A robust US job market likely defied shutdown during January

WASHINGTON (AP) – United States (US) employers likely kept adding jobs at a healthy pace in January even in the face of threats ranging from weakening global growth to the Trump administration’s trade war with China to the partial shutdown of the government.

Yesterday, the Labour Department issued the monthly employment report, the first major economic report to cover most of the 35-day shutdown period that ended a week ago.

Economists have forecast that employers added 165,000 jobs and that the unemployment rate remained at a low 3.9 per cent, according to data provider FactSet.

The predicted job gain would be a solid one, though it would follow a blowout figure of 312,000 jobs that were added in December.

The partial government shutdown, the longest on record, isn’t expected to have had a significant effect on the January jobs report.

This November 2, 2017 file photo shows a recruiter from the postal service speaking with an attendee of a job fair in the cafeteria of Deer Lakes High School in Cheswick, Pa. – AP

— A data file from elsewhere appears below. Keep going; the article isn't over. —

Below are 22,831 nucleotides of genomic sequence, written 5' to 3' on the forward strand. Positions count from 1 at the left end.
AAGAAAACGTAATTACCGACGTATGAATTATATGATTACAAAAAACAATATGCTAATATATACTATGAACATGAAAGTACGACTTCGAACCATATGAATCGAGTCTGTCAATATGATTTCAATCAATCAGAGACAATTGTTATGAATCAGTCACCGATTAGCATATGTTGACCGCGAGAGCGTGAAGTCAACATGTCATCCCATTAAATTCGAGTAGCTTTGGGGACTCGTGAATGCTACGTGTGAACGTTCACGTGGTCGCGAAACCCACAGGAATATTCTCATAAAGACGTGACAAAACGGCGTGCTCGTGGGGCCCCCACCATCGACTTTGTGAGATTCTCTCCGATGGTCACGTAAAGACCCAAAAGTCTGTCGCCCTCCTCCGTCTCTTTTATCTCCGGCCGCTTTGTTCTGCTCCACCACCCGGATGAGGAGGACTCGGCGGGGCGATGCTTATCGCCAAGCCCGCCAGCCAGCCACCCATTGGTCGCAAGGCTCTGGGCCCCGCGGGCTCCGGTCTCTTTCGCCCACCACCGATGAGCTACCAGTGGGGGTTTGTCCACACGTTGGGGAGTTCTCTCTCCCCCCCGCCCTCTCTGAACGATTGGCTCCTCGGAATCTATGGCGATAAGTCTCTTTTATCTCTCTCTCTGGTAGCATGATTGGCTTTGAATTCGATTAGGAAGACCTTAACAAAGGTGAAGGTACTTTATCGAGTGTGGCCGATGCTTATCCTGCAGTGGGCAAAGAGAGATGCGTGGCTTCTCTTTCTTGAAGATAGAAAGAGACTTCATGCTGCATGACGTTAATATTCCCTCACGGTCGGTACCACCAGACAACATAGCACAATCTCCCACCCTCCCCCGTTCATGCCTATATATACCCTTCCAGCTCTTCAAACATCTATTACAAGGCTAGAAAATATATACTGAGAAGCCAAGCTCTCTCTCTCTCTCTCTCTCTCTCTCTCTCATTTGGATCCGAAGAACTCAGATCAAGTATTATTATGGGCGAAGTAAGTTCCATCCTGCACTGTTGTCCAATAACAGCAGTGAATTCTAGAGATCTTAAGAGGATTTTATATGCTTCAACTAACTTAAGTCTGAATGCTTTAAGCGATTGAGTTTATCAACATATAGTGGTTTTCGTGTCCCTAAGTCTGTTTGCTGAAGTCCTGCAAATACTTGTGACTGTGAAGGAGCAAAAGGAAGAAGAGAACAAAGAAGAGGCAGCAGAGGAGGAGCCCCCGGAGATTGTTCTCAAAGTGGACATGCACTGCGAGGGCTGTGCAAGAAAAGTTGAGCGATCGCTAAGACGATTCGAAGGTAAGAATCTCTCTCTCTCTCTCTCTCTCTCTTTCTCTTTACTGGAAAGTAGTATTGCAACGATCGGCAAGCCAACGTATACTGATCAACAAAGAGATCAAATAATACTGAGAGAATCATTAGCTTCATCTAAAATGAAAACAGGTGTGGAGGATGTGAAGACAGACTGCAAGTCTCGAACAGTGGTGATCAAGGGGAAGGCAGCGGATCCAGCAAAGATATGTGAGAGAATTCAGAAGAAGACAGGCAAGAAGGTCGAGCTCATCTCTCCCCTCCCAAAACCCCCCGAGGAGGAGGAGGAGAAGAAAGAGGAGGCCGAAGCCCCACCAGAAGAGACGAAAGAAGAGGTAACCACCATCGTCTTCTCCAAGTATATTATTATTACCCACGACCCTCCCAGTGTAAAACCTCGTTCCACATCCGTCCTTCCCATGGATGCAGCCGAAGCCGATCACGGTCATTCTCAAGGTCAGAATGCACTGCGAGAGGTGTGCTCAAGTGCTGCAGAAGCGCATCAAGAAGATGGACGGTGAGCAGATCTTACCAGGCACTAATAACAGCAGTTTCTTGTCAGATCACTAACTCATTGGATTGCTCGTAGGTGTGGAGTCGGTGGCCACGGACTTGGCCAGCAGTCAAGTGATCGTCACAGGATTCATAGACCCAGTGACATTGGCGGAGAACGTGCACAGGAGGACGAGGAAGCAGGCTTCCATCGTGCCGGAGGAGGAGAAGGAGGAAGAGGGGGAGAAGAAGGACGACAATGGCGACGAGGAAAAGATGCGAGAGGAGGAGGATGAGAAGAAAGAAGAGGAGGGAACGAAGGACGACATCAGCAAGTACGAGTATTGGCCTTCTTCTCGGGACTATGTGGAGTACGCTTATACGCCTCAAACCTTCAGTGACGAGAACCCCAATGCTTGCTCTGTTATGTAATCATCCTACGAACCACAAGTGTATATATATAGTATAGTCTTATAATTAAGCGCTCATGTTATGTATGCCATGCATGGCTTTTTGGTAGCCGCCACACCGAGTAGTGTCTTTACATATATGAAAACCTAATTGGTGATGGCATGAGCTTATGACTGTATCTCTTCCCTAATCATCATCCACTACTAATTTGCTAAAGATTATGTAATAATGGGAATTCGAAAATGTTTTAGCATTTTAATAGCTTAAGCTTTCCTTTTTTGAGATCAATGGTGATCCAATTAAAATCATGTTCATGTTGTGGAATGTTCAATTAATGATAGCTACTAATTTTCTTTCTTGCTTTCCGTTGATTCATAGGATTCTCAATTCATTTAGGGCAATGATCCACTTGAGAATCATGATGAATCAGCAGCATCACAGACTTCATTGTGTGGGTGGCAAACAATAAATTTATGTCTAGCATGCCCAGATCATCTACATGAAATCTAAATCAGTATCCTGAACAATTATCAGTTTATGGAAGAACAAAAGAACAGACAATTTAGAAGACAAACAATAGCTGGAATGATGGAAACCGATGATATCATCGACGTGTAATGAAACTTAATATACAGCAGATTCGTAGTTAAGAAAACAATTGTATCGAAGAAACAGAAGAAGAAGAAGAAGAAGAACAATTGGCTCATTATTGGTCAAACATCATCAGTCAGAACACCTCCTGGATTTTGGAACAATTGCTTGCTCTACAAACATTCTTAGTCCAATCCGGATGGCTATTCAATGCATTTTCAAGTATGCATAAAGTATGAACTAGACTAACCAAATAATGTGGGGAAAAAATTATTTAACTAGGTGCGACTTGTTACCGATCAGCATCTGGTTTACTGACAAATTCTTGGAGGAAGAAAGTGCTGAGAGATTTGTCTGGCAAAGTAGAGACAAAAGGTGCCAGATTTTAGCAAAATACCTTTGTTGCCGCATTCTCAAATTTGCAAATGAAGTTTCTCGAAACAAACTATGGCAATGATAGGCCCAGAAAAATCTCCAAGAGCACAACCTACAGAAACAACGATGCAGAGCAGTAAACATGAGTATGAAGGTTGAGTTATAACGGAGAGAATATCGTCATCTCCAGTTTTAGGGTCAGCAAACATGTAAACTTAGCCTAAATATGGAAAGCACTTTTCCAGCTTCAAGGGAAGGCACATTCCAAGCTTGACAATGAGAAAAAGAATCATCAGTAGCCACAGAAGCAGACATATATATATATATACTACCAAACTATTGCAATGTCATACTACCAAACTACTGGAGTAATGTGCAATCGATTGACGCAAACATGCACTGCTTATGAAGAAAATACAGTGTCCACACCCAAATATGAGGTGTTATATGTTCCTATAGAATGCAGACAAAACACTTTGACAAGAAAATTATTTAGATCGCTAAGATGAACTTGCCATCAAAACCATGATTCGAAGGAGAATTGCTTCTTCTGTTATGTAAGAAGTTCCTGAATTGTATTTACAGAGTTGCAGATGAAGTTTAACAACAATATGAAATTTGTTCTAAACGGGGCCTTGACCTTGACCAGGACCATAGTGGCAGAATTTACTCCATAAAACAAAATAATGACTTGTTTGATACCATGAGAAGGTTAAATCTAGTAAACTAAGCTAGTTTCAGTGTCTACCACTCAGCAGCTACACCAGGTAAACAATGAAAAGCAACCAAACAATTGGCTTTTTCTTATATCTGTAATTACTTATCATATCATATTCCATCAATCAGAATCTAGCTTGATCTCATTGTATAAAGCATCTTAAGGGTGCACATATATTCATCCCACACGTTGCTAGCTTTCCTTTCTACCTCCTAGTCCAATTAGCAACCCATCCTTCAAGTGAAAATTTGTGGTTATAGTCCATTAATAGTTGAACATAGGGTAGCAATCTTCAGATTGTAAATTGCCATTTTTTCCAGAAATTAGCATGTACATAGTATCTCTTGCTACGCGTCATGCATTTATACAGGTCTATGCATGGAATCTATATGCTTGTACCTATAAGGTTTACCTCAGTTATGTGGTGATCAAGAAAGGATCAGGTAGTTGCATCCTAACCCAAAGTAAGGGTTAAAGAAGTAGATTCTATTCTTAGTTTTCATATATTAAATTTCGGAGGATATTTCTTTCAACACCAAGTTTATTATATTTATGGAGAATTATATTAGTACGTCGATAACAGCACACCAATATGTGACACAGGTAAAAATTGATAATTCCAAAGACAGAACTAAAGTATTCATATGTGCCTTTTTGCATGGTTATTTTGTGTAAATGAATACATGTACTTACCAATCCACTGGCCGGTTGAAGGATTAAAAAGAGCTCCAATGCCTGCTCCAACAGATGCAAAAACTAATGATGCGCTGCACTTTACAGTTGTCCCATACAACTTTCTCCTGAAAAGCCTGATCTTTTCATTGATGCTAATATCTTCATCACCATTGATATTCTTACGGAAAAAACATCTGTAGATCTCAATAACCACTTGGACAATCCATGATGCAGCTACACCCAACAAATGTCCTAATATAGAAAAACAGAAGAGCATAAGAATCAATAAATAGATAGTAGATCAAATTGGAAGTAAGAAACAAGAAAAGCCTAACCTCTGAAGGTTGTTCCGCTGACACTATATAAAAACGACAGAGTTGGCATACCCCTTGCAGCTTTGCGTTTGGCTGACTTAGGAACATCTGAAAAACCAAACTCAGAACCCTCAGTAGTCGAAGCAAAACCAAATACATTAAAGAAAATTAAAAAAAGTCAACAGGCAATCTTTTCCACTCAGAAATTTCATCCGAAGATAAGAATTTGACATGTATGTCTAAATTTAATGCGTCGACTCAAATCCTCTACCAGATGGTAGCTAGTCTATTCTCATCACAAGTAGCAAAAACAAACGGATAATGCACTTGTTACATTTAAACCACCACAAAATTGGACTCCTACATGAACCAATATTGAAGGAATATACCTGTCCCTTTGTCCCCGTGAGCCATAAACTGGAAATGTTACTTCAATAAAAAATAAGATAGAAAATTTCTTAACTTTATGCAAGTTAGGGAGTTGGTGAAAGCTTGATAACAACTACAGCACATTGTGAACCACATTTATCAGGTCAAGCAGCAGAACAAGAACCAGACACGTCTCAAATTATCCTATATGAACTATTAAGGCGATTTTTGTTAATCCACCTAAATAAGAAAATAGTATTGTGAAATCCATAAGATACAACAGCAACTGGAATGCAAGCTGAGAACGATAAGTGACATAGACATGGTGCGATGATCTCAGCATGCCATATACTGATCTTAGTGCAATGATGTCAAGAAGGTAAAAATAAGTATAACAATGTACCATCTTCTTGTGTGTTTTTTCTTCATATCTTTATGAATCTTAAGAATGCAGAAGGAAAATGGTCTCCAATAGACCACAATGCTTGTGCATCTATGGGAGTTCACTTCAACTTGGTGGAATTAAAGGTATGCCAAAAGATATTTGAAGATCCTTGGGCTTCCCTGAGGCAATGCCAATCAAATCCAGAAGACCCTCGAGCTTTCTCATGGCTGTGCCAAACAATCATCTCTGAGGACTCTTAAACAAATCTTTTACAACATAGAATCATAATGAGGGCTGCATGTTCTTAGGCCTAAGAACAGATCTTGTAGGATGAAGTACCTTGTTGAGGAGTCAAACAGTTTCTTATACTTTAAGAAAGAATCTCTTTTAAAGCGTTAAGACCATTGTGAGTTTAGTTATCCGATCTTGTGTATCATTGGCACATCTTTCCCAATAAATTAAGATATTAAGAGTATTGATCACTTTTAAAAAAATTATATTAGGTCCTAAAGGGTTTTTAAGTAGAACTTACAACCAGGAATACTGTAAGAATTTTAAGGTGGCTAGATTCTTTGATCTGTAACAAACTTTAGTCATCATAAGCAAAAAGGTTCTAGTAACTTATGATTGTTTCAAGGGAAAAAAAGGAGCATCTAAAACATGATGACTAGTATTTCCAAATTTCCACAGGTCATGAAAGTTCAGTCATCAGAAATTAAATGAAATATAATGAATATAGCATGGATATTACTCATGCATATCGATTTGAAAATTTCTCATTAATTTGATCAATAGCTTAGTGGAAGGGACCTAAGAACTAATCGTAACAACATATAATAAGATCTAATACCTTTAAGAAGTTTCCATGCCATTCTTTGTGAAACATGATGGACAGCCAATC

That’s because of how the government will categorise the 800,000 Federal workers who weren’t paid for five weeks. All will be counted as employed in the government’s count of jobs in January.

That means the economy will almost certainly record the 100th straight month of job gains, a record.

Still, some of the roughly 380,000 Federal workers who didn’t work and weren’t paid might be counted as unemployed in a separate survey the government uses to calculate the unemployment rate.

If so, this could inflate the jobless rate by 0.2 percentage point, economists say, though the effect would be reversed in February as federal employees return to work.

Unlike some government agencies, the Labour Department received its annual funding before the shutdown and has operated normally throughout.

“The shutdown was very traumatic for federal workers, but it will probably not show up in most of the data for private sector workers,” said Chief Economist Andrew Chamberlain for the employment site Glassdoor.